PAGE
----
To meet the target of vaccinating 10 per cent of its population by September, Africa needs 225 million more COVID-19 jabs, the World Health Organisation (WHO) has disclosed.
A statement by WHO African Region, yesterday, warned that with the rising cases for the third week running and paucity of vaccines, 47 of the continent’s 54 countries – nearly 90 per cent – risked missing the goal.
Acknowledging that new targets were announced during the recently held World Health Assembly meetings, the global agency submitted that only seven African nations were on the verge of meeting the target.
WHO said, as Africa inches closer to five million infections, the figures rose week-on-week, increasing nearly by 20 per cent to over 88,000 in the week ended June 6.
According to the statement, the pandemic is trending upwards in 10 African countries, with four nations recording a spike in new cases of over 30 per cent in the past seven days.
Seventy-two per cent of the fresh cases were reported in Egypt, South Africa, Tunisia, Uganda and Zambia, as over half of the tally was posted in nine southern African nations.
WHO Regional Director for Africa, Dr. Matshidiso Moeti, said: “As we close in on five million cases and a third wave in Africa looms, many of our most vulnerable people remain dangerously exposed to COVID-19. Vaccines have been proven to prevent cases and deaths. So, countries that can, must urgently share the jabs. It is a do or die on dose-sharing for Africa.”
Analysis showed that at 32 million doses, Africa accounts for under one per cent of the over 2.1 billion jabs administered globally and just two per cent of the continent’s nearly 1.3 billion people have received a dose and only 9.4 million Africans are fully vaccinated.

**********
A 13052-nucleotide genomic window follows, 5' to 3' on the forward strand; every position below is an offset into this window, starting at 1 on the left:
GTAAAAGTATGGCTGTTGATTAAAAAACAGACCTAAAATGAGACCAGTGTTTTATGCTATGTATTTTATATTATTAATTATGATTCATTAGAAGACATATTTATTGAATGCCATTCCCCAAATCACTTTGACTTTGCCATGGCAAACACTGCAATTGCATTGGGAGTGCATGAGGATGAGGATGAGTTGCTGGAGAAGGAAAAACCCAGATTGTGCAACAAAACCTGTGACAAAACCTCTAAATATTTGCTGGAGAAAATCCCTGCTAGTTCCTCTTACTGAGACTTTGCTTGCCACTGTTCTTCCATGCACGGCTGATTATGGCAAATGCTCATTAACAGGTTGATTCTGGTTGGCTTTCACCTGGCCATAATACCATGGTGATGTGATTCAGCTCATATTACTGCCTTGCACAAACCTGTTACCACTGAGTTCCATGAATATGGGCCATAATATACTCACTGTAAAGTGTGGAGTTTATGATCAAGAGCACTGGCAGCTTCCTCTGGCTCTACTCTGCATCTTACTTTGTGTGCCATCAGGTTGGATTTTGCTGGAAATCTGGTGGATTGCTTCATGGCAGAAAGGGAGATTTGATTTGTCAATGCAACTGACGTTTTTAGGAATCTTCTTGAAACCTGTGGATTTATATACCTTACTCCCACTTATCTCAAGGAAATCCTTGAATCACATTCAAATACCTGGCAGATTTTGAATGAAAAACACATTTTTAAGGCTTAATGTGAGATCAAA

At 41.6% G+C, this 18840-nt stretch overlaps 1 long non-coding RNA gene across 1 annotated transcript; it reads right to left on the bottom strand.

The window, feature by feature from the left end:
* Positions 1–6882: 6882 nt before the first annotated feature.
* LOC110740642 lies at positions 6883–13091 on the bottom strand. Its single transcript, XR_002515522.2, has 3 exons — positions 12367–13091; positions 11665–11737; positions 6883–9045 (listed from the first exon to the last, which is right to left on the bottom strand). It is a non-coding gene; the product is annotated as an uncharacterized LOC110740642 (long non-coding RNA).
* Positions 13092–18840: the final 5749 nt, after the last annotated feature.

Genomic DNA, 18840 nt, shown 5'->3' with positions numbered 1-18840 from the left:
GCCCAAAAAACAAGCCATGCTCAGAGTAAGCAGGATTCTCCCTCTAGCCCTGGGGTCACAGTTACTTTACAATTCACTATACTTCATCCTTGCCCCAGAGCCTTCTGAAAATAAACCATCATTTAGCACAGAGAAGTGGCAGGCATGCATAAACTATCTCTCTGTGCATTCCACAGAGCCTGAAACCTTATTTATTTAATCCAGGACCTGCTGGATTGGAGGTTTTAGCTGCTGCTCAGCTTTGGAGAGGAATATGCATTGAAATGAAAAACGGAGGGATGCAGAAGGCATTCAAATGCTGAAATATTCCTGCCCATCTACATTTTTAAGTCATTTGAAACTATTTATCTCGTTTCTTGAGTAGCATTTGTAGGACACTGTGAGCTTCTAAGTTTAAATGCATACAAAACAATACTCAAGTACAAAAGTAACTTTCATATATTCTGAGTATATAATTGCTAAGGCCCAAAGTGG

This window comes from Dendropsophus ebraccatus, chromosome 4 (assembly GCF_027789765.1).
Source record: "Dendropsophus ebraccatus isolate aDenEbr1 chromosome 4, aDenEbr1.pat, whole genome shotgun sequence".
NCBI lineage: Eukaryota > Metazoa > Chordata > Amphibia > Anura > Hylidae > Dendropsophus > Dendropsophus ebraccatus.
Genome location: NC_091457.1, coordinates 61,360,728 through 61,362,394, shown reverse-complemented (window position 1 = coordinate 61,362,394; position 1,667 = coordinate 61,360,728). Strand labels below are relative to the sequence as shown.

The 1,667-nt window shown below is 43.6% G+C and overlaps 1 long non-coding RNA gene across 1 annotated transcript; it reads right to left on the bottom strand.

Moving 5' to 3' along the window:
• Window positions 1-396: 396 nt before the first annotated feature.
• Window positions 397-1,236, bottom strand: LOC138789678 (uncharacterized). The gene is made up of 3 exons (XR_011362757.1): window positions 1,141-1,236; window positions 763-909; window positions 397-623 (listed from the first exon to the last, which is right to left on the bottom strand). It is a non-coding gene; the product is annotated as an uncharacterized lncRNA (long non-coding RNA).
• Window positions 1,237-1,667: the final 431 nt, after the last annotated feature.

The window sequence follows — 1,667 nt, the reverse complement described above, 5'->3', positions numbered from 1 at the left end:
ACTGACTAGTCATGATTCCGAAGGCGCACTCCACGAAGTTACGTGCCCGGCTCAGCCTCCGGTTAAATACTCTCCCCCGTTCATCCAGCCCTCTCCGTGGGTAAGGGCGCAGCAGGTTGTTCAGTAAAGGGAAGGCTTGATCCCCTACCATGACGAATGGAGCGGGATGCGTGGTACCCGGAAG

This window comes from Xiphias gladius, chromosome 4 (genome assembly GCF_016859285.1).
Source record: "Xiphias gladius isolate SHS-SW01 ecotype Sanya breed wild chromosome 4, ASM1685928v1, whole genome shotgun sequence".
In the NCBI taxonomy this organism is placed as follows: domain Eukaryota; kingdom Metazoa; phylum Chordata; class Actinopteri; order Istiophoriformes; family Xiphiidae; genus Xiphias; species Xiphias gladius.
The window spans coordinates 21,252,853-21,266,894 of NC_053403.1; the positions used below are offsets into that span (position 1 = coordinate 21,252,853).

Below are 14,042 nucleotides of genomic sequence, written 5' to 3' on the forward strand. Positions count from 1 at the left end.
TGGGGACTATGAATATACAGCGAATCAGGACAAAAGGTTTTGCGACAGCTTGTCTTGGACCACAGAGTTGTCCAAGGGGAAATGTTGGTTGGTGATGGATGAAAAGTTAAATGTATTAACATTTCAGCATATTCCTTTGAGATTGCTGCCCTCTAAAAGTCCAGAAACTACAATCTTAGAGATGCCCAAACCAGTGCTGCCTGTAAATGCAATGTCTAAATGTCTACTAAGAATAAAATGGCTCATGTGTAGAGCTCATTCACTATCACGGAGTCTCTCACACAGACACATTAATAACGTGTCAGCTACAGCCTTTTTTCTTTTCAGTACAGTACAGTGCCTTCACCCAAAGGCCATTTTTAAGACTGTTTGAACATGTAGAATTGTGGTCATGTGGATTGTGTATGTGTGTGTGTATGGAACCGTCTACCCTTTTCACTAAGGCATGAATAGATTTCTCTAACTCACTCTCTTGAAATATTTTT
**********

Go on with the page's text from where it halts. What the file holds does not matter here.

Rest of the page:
Moeti, however, said United States President Joe Biden’s planned announcement that the American nation would purchase and donate half a billion Pfizer vaccines to 92 low- and middle-income countries and the African Union (AU) was heartwarming.
“This comes, as we see other countries such as France also making tangible deliveries via COVAX. The tide is starting to turn,”
she added. We are now seeing wealthy nations beginning to turn promises into action,” she added.
The organisation observed that while more vaccines were important, it advised those African nations lagging behind to ramp up action for swift rollout of their supplies.
While 14 of them have used from 80 to 100 per cent of the doses they received through the COVAX facility, 20 countries have administered less than 50 per cent. Twelve countries have more than 10 per cent of their AstraZeneca doses at risk of expiring by the end of August.
Moeti continued: “We need to ensure that the vaccines that we have are not wasted because every dose is precious. Countries that are lagging behind in their rollout need to step up vaccination efforts.”
Several African countries, including Cote d’Ivoire and Niger, are witnessing more successes by adjusting their vaccine rollout strategies.
Where possible, WHO recommended spreading vaccinations beyond large cities into rural areas, as well as prioritising doses nearing expiration besides tackling logistical and financial hurdles and working to boost demand for vaccines.
Meanwhile, attitude towards vaccines and acceptance varies across countries and communities.
According to the Risk Communication Community Engagement Collective, a joint WHO, United Nations Children’s Fund (UNICEF) and International Federation of the Red Cross and Red Crescent Societies (IFRC) initiative, confidence in the doses in Africa ranged from 38 per cent in Cameroun to 86 per cent in Guinea. On the average, West and Central Africa has the lowest vaccine confidence at around 60 per cent.